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San Diego Records 348 New COVID-19 Cases As State Notes Issues With Private Labs And Reporting

Vials of coronavirus test samples at the University of San Diego testing site on July 15, 2020.
Andi Dukleth
Vials of coronavirus test samples at the University of San Diego testing site on July 15, 2020.

San Diego County health officials have reported 348 new COVID-19 cases and 10 additional deaths, raising the county's totals to 30,864 cases and 578 deaths.

County Supervisor Nathan Fletcher said Wednesday that California had reported issues with private labs and reporting, meaning some additional cases might be retroactively added to both local and statewide case totals in coming weeks.

The county reported 6,981 tests Wednesday, 5% of which returned positive. The 14-day running average is 5.3% and the county has recorded 631,968 total tests since March.


Of the total positive cases, 2,655 — or 8.6% — required hospitalization and 666 — or 2.2% — were admitted to an intensive care unit. Officials estimate more than 24,000 people have recovered from the virus.

The rate of the population testing positive has dropped to 105.7 per 100,000 people. The state's goal is to be below 100 per 100,000. One week ago the rate was 134.4 per 100,000.

348 New COVID-18 Cases In San Diego As State Notes Issues With Private Labs And Reporting

Additionally, the number of people hospitalized due to COVID-19 continues to trend downward, with 392 in regional hospitals including 125 in intensive care units.

The percentage of people testing positive for the illness who have been contacted by a county contact tracer in the first 48 hours has increased from a dismal 7% on July 18 to 73%. The county's target for this metric is more than 90%, but 70% is good enough to get it out of the "failed" trigger category.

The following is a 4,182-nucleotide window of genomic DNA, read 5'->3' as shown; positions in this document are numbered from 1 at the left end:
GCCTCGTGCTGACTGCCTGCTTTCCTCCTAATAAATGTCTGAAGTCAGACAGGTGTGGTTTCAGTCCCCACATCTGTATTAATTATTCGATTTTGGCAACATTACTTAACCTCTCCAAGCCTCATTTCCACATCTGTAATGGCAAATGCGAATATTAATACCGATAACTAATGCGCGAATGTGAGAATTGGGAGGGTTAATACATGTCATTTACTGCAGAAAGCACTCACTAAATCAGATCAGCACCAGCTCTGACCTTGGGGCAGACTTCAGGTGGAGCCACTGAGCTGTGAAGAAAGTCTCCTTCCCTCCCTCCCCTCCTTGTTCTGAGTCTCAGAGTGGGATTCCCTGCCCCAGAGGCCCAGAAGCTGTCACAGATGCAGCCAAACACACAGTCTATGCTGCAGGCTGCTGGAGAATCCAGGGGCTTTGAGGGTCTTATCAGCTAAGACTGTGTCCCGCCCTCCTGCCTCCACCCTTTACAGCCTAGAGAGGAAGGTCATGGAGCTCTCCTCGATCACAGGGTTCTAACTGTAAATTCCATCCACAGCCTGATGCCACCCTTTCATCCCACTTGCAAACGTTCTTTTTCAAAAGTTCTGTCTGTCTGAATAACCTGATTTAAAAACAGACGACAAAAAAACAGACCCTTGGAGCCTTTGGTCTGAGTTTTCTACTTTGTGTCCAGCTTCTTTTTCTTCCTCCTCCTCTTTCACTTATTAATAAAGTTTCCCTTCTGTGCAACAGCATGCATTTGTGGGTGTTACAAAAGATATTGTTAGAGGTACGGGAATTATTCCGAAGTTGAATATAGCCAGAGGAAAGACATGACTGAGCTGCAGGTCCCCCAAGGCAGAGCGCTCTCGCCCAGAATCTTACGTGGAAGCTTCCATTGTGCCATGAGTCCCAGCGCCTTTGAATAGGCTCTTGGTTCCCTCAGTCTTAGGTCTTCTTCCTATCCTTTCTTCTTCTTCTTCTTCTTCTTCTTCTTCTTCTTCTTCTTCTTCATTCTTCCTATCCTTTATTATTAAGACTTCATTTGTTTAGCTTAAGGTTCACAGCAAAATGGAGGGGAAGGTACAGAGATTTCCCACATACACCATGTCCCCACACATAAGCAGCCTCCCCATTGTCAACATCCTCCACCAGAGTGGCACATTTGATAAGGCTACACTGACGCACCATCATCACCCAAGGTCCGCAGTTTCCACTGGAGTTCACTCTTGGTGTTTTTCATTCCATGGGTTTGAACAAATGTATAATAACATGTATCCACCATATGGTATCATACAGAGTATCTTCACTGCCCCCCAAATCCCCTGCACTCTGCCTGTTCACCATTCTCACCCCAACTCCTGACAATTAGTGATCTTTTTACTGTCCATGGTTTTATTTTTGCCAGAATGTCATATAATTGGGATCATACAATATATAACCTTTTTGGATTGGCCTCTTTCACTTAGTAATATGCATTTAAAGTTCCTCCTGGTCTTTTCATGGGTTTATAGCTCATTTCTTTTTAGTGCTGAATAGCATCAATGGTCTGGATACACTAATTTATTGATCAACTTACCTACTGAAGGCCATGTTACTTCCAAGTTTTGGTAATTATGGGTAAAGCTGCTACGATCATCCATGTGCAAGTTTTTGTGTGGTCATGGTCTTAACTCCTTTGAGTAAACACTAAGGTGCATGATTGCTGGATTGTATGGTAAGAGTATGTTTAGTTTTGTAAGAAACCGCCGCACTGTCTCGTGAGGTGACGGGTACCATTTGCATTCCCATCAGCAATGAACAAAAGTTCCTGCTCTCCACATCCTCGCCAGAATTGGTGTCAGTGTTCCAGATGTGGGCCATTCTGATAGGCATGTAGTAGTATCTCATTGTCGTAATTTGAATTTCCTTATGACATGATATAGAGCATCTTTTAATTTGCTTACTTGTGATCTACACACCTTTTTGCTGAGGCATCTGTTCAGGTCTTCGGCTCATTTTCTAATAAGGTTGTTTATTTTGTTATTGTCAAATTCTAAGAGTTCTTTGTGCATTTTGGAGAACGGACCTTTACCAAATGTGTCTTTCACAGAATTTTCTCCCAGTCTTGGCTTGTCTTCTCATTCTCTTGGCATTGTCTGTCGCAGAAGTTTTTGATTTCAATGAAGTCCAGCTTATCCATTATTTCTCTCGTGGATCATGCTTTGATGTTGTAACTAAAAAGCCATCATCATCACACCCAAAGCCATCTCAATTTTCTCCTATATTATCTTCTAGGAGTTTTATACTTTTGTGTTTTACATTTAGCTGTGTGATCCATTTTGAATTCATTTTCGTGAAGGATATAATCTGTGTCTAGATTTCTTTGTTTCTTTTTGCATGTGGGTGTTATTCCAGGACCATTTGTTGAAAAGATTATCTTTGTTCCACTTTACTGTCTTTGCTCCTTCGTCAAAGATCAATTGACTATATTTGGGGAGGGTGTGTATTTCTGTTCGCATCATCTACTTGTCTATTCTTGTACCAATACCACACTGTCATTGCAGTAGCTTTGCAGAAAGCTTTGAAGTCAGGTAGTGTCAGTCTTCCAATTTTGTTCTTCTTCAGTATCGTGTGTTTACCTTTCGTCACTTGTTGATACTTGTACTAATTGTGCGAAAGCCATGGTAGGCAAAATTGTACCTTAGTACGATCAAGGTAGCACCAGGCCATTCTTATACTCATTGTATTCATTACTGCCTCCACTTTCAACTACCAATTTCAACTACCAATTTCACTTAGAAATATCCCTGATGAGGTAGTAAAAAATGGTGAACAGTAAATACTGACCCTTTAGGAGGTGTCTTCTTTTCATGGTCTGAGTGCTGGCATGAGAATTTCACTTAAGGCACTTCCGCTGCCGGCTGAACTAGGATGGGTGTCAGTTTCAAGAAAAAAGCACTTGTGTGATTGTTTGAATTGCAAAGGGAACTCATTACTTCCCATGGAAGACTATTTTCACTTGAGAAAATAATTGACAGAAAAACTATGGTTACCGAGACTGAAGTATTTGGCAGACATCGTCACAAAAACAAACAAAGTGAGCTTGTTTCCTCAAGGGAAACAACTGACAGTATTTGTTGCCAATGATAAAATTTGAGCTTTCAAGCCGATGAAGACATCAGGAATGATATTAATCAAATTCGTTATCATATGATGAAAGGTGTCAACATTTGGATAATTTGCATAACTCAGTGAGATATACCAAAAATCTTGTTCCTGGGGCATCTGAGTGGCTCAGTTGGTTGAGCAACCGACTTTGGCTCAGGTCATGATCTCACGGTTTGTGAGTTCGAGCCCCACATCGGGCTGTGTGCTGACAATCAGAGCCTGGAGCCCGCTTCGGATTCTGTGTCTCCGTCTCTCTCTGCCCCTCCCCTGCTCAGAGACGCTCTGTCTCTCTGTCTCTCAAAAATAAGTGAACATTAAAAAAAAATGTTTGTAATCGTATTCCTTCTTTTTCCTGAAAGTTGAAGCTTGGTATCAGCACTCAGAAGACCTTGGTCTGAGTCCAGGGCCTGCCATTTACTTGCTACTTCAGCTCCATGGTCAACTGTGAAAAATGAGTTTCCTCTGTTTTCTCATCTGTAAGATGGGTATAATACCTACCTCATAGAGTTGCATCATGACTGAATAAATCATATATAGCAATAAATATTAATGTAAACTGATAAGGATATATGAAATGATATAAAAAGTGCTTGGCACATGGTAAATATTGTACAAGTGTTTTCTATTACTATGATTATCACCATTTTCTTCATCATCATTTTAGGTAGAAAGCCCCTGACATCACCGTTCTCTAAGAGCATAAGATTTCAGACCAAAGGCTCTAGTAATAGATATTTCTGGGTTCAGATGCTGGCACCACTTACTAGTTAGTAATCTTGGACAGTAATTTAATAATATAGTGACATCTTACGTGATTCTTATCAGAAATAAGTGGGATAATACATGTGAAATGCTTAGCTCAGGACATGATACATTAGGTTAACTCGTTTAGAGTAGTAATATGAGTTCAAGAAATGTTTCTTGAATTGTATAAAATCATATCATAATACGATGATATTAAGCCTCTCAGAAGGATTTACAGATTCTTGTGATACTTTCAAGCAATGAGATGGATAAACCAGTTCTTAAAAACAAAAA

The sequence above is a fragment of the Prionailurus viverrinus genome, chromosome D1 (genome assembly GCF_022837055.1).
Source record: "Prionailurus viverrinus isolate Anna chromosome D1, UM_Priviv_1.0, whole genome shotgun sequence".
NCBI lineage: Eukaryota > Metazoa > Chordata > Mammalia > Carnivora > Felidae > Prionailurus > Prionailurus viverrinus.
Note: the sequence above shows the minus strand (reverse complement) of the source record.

Five additional community outbreaks were reported Wednesday, bringing the number of community outbreaks in the county in the past week to 30. The outbreaks were reported in a preschool, a restaurant/bar setting, a faith-based organization and two in businesses.

There have been 164 community outbreaks reported since stay-at-home orders in March, with 1,220 cases and 11 deaths linked. In skilled nursing facilities, 145 deaths have been linked to 59 outbreaks.

An outbreak is considered to have occurred if three or more people from different households contract COVID-19 from one location.

Officials say declining case numbers and other important metrics show positive trends, leading some lawmakers to begin looking at ways to move forward with further reopening of the economy.

The County Board of Supervisors over the past three days opened county- owned parks for worship and fitness activities; approved spending $48 million in federal pandemic-related funding to help child care providers, testing in schools and meals for senior citizens; added a pilot walk-up testing program at the San Ysidro Port of Entry for essential workers and U.S. citizens; and approved a plan that adds 22 members to a "safe reopening compliance team" to crack down on businesses refusing to follow public health orders.

The compliance team will focus on three types of violators, starting with the most blatant cases — such as those who host mass gatherings. The next level of enforcement would focus on businesses or groups that have experienced community outbreaks. Lastly, the team will check on less serious violations reported to them by concerned individuals, including businesses not requiring social distancing protocols or mask wearing.

A compliance call center has been established so county residents can submit complaints of violations. It can be reached at 858-694-2900.

Of the total hospitalized during the pandemic due to the illness, 71% have been 50 or older. The highest age group testing positive for the illness are those 20-29, and that group is also least likely to take precautionary measures to avoid spreading the illness, a county statement said.

"Some San Diegans think they're not going to get sick and therefore are not following the public health guidance," said Dr. Wilma Wooten, the county's public health officer. "What they don't realize is that they could get infected and pass the virus to others who are vulnerable."

County residents ages 20-29 have accounted for 25.5% percent of COVID- 19 cases, the highest of any age group, according to county data. The age group with the second highest number of infections — residents ages 30-39 — represent 18.9% of the county's COVID-19 cases.